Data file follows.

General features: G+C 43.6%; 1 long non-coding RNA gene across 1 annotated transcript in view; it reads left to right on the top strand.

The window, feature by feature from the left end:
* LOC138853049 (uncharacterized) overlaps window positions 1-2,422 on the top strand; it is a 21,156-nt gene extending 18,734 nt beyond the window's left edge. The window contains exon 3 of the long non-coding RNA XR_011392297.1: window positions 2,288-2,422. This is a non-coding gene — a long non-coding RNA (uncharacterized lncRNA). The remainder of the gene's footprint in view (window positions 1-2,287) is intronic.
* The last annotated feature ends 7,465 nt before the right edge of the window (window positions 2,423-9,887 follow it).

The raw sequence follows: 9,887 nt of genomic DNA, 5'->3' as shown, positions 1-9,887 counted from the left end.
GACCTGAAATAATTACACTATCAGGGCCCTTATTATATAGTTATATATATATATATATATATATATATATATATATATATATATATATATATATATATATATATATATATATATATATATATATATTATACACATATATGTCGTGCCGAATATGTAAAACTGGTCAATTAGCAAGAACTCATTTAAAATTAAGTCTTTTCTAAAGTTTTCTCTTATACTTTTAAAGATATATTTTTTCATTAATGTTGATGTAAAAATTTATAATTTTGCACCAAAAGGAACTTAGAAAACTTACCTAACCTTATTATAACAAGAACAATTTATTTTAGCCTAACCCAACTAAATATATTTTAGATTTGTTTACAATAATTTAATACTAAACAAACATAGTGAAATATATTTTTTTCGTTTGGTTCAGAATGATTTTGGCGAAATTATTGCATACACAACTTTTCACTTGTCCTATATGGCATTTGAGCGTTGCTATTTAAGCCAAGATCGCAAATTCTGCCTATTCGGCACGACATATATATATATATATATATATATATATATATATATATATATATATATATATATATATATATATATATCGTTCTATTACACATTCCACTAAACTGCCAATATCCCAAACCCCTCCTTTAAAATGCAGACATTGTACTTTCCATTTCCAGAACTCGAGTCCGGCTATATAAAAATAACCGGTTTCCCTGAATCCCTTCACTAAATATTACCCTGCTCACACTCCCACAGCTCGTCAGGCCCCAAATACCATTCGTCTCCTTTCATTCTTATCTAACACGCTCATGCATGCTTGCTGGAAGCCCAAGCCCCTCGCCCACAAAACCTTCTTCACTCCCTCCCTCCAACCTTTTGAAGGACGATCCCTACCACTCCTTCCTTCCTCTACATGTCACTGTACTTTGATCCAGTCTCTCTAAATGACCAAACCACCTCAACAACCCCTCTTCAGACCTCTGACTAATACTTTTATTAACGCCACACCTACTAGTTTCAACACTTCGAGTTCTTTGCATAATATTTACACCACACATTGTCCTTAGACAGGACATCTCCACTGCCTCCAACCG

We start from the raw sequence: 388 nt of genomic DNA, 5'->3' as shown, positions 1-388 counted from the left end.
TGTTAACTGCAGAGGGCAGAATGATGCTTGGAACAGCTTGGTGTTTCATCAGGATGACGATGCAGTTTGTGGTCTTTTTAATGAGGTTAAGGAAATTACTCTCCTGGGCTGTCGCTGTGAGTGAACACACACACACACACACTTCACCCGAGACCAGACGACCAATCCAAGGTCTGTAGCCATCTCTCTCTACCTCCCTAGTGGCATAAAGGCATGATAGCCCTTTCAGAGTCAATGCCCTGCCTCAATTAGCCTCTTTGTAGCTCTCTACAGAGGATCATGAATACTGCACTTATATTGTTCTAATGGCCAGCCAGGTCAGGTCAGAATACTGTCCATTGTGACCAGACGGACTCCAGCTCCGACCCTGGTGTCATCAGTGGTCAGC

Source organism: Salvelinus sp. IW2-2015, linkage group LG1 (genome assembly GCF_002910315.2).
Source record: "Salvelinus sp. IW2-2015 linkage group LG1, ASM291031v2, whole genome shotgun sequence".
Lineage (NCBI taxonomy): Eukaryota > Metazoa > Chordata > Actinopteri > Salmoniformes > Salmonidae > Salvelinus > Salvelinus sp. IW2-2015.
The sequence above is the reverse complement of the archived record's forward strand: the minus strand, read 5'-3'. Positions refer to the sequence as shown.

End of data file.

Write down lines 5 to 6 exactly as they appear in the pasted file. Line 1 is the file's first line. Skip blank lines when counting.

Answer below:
The raw sequence follows: 9,887 nt of genomic DNA, 5'->3' as shown, positions 1-9,887 counted from the left end.
GACCTGAAATAATTACACTATCAGGGCCCTTATTATATAGTTATATATATATATATATATATATATATATATATATATATATATATATATATATATATATATATATATATATATATATATATATATTATACACATATATGTCGTGCCGAATATGTAAAACTGGTCAATTAGCAAGAACTCATTTAAAATTAAGTCTTTTCTAAAGTTTTCTCTTATACTTTTAAAGATATATTTTTTCATTAATGTTGATGTAAAAATTTATAATTTTGCACCAAAAGGAACTTAGAAAACTTACCTAACCTTATTATAACAAGAACAATTTATTTTAGCCTAACCCAACTAAATATATTTTAGATTTGTTTACAATAATTTAATACTAAACAAACATAGTGAAATATATTTTTTTCGTTTGGTTCAGAATGATTTTGGCGAAATTATTGCATACACAACTTTTCACTTGTCCTATATGGCATTTGAGCGTTGCTATTTAAGCCAAGATCGCAAATTCTGCCTATTCGGCACGACATATATATATATATATATATATATATATATATATATATATATATATATATATATATATATATATATATCGTTCTATTACACATTCCACTAAACTGCCAATATCCCAAACCCCTCCTTTAAAATGCAGACATTGTACTTTCCATTTCCAGAACTCGAGTCCGGCTATATAAAAATAACCGGTTTCCCTGAATCCCTTCACTAAATATTACCCTGCTCACACTCCCACAGCTCGTCAGGCCCCAAATACCATTCGTCTCCTTTCATTCTTATCTAACACGCTCATGCATGCTTGCTGGAAGCCCAAGCCCCTCGCCCACAAAACCTTCTTCACTCCCTCCCTCCAACCTTTTGAAGGACGATCCCTACCACTCCTTCCTTCCTCTACATGTCACTGTACTTTGATCCAGTCTCTCTAAATGACCAAACCACCTCAACAACCCCTCTTCAGACCTCTGACTAATACTTTTATTAACGCCACACCTACTAGTTTCAACACTTCGAGTTCTTTGCATAATATTTACACCACACATTGTCCTTAGACAGGACATCTCCACTGCCTCCAACCG